Taken together, the findings of our review lends support to the disputed hypothesis of hypofrontality in schizophrenia patients15. Convergent findings of decreased rCBF were reported in the frontal lobe (FL), left middle frontal gyrus (eMiFG), and inferior frontal gyrus (IFG). These regions are closely related to the regulation of complex behaviors that are impaired in schizophrenia16. Pinkham et al.17 found a frontal region with increased rCBF, the right precentral gyrus, but no explanation was given for this finding and no other study in our review found similar results in this region or in any other frontal region.
The anterior cingulate (ACC) is responsible for the integration of cognitive and emotional processes in goal-directed activities. Clinically, these functions are impaired in schizophrenia patients. Convergent results of decreased rCBF in the ACC are consistent with clinical observations and other imaging studies18.
The occipital lobe is host to both the primary visual area and the visual association area. Deficits in early-stage visual processing have been repeatedly reported in schizophrenia patients19 and visual hallucinations seem to be associated with dysfunctions in this region20. Our review found convergent results regarding the rCBF in three important sub regions of the occipital lobe; the lingual gyrus, cuneus and middle occipital gyrus.
The fusiform gyrus (FF) is an occipitotemporal brain region thought to subserve the processing and encoding of facial stimuli. Several studies have reported that schizophrenia patients show deficits in facial processing21. It has been hypothesized that the FF might be the central brain region underlying abnormal facial recognition in schizophrenia22. The studies reviewed here provided convergent results of decreased rCBF in the FF, in support to this hypothesis.
Convergent results of decreased rCBF were also found in the parietal lobe, a region that is recruited when one views one’s own body compared with a familiar body and which stores representations of the self-face as part of one’s awareness of the self-body; in sum, this region supports the ability for self-other discrimination23,24. The parietal lobe contains mirror neurons and maintains self-other distinction during empathic interpersonal face-to-face interactions. Studies on self-face processing in schizophrenia have provided mixed results to date25,26, but our review points to the existence of impairments related to this region.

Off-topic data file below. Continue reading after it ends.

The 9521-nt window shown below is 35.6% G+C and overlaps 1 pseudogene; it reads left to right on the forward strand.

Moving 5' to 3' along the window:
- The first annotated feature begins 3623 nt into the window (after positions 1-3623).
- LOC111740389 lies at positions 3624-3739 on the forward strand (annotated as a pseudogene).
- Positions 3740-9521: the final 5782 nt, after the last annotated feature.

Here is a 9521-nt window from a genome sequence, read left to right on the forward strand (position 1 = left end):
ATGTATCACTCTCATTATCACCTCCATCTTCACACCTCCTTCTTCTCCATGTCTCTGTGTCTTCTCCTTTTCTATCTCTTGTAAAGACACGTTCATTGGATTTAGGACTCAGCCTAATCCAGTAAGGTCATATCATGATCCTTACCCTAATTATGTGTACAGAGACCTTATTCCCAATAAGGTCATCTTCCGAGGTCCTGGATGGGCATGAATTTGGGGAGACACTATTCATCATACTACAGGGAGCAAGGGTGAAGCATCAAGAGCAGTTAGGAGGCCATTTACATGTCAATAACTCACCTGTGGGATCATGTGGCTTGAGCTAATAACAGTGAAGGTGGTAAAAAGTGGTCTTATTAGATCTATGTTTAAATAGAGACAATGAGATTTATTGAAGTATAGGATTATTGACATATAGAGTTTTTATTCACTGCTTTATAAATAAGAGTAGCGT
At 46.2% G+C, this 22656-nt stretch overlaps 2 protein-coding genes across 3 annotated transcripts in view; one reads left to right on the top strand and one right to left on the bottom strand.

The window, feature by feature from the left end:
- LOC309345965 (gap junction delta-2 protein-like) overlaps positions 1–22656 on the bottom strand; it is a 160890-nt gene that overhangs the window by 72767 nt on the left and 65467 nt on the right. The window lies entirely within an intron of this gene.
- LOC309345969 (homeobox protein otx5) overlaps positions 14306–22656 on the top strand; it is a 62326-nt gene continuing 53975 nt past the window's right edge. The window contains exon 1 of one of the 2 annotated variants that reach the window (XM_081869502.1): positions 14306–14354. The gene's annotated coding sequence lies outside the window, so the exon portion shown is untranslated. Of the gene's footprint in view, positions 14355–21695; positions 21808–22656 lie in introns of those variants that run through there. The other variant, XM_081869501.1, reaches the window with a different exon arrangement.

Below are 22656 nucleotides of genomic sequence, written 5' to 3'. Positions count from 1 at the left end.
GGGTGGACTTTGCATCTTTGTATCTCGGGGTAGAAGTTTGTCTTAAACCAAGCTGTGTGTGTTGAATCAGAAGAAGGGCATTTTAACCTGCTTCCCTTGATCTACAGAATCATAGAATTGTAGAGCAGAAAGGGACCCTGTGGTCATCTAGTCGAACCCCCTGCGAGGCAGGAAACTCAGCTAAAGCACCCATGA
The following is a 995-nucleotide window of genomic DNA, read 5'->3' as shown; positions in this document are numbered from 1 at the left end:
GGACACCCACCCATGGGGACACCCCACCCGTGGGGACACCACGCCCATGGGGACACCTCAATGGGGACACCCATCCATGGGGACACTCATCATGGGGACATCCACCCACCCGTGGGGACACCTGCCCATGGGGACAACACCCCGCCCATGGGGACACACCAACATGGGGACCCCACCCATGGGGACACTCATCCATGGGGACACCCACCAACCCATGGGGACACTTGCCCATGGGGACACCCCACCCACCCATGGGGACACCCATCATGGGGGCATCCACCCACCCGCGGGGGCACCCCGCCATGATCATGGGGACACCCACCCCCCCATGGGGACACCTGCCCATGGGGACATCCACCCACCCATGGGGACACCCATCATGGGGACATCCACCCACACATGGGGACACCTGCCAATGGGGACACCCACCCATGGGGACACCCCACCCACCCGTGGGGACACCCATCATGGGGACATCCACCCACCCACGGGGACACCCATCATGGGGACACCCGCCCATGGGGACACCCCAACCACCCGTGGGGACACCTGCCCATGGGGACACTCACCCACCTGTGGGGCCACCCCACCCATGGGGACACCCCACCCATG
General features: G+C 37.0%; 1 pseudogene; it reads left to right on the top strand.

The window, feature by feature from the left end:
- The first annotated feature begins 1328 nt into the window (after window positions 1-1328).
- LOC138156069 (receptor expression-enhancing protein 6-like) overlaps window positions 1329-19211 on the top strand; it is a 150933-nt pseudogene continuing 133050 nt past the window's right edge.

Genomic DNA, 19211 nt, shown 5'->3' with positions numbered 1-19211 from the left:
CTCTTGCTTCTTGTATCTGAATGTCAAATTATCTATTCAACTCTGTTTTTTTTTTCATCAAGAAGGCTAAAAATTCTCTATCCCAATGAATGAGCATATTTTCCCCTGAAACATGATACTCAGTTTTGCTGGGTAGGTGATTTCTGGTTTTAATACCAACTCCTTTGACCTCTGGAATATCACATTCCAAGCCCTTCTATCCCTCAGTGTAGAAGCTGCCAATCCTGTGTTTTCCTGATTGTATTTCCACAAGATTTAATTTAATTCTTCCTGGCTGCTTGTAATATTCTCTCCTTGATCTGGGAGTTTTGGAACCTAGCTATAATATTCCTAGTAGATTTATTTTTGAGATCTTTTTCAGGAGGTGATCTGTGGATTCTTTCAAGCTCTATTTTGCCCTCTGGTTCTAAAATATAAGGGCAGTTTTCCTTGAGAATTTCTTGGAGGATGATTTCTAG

There is substantial evidence in the literature of abnormal basal ganglia activity in subjects with schizophrenia27. The basal ganglia include the following nuclei: caudate nucleus, putamen, nucleus accumbens, globus pallidus, subthalamic nucleus, and the mesencephalic nuclei of the substantia nigra and ventral tegmental area. Through extensive cortical connections, these nuclei are implicated in motor and cognitive functions28. For example, affective flattening has been correlated with anterior putamen abnormalities in non-medicated patients29. Our finding of increased rCBF in the putamen is in line with the results of studies using other neuroimaging methods and is probably a consequence of antipsychotic use30.